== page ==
How marketers make decisions on martech

walkersands june 2016

In the old days, CIOs put business technology through rigorous testing and due diligence. Any purchases needed their sign off. Today, the CIO might not even be involved in a martech purchase until after it’s been made.

So who’s making martech buying decisions? And how?

Our survey of over 300 marketers found that 53 percent of entry-level marketers have led a purchase decision within the last three years. More than half of millennials have done the same. A quarter of marketers say the typical martech decision is made by three people; 20 percent involve more than five; and 10 percent, more than 10. Two-thirds of marketers who use the product every day will have some input into the martech buying decision.

Related: 2016 Salary Guide: Marketing’s Captains, MVPs, Rising Stars, Emerging Roles – And What They Earn

There’s no question that the actual users of the technology—especially young professionals just starting their careers—have the greatest influence. And they have a different way of looking at products. Here are five characteristics of the martech buyer:

  1. A Dozen Touch Points. Our research shows that a martech vendor must make 15 touch points before a lead becomes qualified.
  2. Power of the Peers. Don’t underestimate the importance of not only frequency, but frequency across the right channels and with the right message, be it a white paper, feature in a business magazine, infographic on social media, etc. A third of marketers learn about new martech from their peers.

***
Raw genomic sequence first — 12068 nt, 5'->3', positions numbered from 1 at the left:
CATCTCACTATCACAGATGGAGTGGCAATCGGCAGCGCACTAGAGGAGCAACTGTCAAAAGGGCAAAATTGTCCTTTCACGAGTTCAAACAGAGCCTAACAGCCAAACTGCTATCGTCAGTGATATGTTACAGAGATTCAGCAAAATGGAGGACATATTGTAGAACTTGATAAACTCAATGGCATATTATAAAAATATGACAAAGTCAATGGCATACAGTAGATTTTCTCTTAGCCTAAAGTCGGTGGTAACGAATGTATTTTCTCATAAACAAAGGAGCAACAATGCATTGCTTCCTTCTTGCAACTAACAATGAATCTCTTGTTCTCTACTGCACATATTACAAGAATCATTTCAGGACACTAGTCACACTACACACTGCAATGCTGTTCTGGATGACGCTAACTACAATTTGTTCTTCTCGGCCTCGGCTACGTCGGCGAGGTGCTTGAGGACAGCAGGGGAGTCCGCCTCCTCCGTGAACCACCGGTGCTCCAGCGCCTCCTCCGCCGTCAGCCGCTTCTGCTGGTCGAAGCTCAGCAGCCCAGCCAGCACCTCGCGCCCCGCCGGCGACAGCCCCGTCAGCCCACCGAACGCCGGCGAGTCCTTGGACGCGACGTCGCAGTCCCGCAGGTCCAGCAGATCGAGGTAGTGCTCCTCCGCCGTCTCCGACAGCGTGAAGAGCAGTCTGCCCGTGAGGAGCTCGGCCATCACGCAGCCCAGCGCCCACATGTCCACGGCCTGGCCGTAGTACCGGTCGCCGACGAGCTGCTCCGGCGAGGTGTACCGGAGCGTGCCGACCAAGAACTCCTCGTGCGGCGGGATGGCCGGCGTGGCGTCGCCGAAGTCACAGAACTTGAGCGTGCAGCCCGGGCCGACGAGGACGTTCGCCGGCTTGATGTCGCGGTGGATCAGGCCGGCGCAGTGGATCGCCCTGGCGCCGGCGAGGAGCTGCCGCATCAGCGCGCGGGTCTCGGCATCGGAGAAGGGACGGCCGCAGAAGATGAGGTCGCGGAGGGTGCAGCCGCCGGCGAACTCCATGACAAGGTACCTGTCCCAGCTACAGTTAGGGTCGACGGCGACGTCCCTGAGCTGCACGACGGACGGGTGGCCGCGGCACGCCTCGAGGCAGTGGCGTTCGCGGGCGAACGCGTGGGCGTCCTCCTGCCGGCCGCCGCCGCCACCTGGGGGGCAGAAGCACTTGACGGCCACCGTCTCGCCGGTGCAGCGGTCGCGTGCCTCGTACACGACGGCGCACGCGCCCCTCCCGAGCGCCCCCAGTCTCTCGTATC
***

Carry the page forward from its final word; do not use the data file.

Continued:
3. Death of a Salesperson. Two-thirds of marketers say they are at least halfway to a decision before they contact a sales rep, and a quarter are already 80 percent of the way there. Only one in 10 marketers consider sales reps “very influential” while researching martech solutions.
  4. What’s the Holdup? A third of those surveyed cited internal resistance to change as the biggest obstacle to implementing new martech, behind budget and implementation challenges. This is followed closely by lack of executive buy-in for a given solution.
  5. Marketers are Individuals. While it can be tempting to group marketers together or draw conclusions, each age group and title is unique. Each member of the purchasing team must be armed with information tailored to their role to feel informed and persuade other stakeholders. Also, marketers vary in their preferred channel. For instance, CMOs are slightly more likely to check out a martech vendor’s website than a coordinator or specialist.

Sarah Dietze is an Account Director at Walker Sands Communications, where she leads the marketing technology practice area. Adept at translating complex topics into actionable steps, she leads a team of media relations specialists, advises martech clients on strategy, and helps to align programs with client business goals. Contact Walker Sands

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